Checklist for toys focuses on deeper values
Editor's note: The following was originally published in the Burlington Free Press in 2001. Although Alicia says she has mellowed in the years since it was written, she still makes elk hide drums and rattles and gives them as gifts. We also published Fellow Judith Rubin's story on rethinking children's gifts, which quotes this one.
My 4-year-old daughter, Camille, is in love with her new Barbie sneakers. She spent a whole day showing them off to strangers. She would extend a food and turn it this way and that, as if to catch the best light. I can see their appeal, with their bright "diamond" studs and pink bubble gum soles.
After all, my mother and I picked them out. But they represent a compromise to me, not a heartfelt endorsement. Here's the argument: she wants a Barbie, she needs shoes; so, better these than the doll.
My husband and I are resisting a tide of requests for toys, including a Barbie. Despite being urged by our political leaders to shop for America, and by Camille to shop for her birthday, we are trying to avoid joining any shopping crusade - no matter how good the cause.
Like many of our parenting decisions, this one feels like a slow back crawl against a very strong current. We can't even hope to stay in place. We can only try not to get swept too far downstream, perhaps to be buried in the out wash of our family's possessions. And I know from conversations with other parents, we are far from alone.
What does it matter what our children play with as long as they are safe? That's enough on some days. But on days of greater clarity I can't slice our toy choies away from our deeper values. Nor do I want to. My husband and I have lived in wild places among people with strong ties to the Earth. And certainly there are many Vermonters living - or wanting and trying to live - this way. I want to see toys through the eyes of ancient ways with a vision of a hopeful future.
As a spiritual practice, my family expresses our gratitude for the people, plants, animals and spirits that connect and nurture us. At heart, I believe we all have an indigenous soul that feels an Old Earth reverence.
Whatever our spiritual orientation, we are, as a nation, entering a time of year - and history - that causes sacred beliefs and the material world to cross paths with special intensity. So, in that spirit, I offer the following checklist:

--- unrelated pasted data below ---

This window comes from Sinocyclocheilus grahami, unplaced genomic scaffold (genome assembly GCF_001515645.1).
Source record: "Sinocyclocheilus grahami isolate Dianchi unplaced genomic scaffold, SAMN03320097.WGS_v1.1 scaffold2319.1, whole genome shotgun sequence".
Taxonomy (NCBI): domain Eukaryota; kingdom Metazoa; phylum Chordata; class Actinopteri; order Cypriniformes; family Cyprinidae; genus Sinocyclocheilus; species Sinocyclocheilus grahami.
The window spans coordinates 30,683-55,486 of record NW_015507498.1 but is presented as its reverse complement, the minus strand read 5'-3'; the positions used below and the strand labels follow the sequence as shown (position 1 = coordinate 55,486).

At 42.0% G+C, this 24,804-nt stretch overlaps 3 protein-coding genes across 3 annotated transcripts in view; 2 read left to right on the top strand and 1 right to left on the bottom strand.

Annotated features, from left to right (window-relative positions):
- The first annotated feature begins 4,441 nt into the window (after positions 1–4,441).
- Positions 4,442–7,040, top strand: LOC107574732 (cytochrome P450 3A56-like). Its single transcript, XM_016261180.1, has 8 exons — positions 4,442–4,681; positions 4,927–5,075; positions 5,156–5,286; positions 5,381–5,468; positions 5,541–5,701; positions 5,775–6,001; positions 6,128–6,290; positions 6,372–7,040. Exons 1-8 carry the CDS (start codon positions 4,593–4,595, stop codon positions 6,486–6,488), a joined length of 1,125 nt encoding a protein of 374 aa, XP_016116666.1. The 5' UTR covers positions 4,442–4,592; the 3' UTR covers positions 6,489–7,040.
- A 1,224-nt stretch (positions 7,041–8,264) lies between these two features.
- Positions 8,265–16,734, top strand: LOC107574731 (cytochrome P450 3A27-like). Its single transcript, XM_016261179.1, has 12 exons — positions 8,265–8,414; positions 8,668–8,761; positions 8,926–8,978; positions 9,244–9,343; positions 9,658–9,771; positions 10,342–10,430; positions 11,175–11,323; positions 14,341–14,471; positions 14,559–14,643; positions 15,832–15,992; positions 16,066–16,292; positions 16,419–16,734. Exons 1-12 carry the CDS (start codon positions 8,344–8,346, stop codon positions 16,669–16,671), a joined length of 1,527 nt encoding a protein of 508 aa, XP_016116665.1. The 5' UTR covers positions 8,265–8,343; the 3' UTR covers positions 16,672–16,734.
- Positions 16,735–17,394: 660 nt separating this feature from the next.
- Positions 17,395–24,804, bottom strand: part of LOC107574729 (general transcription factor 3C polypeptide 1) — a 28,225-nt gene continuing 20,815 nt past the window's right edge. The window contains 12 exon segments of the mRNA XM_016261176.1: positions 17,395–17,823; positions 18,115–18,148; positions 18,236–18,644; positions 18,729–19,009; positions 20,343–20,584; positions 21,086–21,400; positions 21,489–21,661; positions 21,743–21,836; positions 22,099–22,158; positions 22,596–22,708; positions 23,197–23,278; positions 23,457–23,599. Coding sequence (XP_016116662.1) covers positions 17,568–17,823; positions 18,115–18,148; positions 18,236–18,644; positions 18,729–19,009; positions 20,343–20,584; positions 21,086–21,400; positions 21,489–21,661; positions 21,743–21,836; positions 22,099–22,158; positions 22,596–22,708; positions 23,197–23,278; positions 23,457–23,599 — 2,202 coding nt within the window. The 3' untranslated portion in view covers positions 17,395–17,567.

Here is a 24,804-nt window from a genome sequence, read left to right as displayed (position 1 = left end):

- Will this toy turn into dirt - i.e., could I compost it?
The Earth engages, as it has for millennium, in the practice of recycling: leaves into soil, stones into sand, water into life. Snowmen with their carrot noses, mud pies decorated with daisies, rock dams in a summer stream, driftwood castles on a beach and fall leaves dropped into a stormy rain gutter, all have this magical, flowing-on quality. Toys made of wood, paper, stone and snow are satisfying in their transient nature. They will be gone. We will be gone. And life goes on.
- Do I know who made this toy?
If something is constructed from materials at hand, taken from the yard or recycling bin, the answer is yes, we made this toy. Cardboard box houses wallpapered with old gift wrap have given us both hours of fun. And making the toy is as fun as using it.
This question also leads us on a search for the folk artist hidden in each of us - the friends, family and larger community surrounding us. Camille's Grampy once made a truck with his brother out of wooden spools and rubber bands. He said they even notched the wheels so it could climb over obstacles. There is a retired man in a nearby village who devotes his time to creating clever, affordable wooden toys. At craft festivals, we are closer to the hands which made the toy.
- Is this toy beautiful?
Human hands bestow an awkward grace, a uniqueness, lacking in toys cranked out effortlessly by machine. Not only do handmade toys celebrate our humanity, their very creation contains the possibility of worship, thoughts focused on the toy, the child and the worlds that hold them. Because handmade toys are most often made out of wood, cloth, paper or other natural materials they also show the grain or fiber of the material used. You can still see them in the spirit of the sacrificed object. They have texture, which is beautiful.
- Will this toy capture a child's imagination?
The best part of a versatile toy and a fertile imagination is that you need fewer of these toys. I have been reminded by my daughter that desire is a magical thing with gossamer wings; it flits and floats in front of us, always a bit out of reach. The moment a desire is caught it springs anew.
We would be wise to learn from large toy manufacturers what they cleverly discovered - toys that come in as one in a series, Harry Potter, for example, quickly lead to more requests - as do those that can wear a thousand outfits and accessories, like, well, Barbie.
So, does this mean from now on people entering our house have crossed over into a plastics-free zone? Far from it.
But I am heartened to begin to articulate a vision of toys with Earth and soul-honoring traits. Now I can actively seek out and make toys that fit with our family's deeper values. And with this list, I will be steered away from toys whose manufacture generates toxic substances, whose creation fuels sweatshop labor. Then, seeing toys through the eyes of a child and with the wisdom of an adult, can become a part of the celebration of this time of year.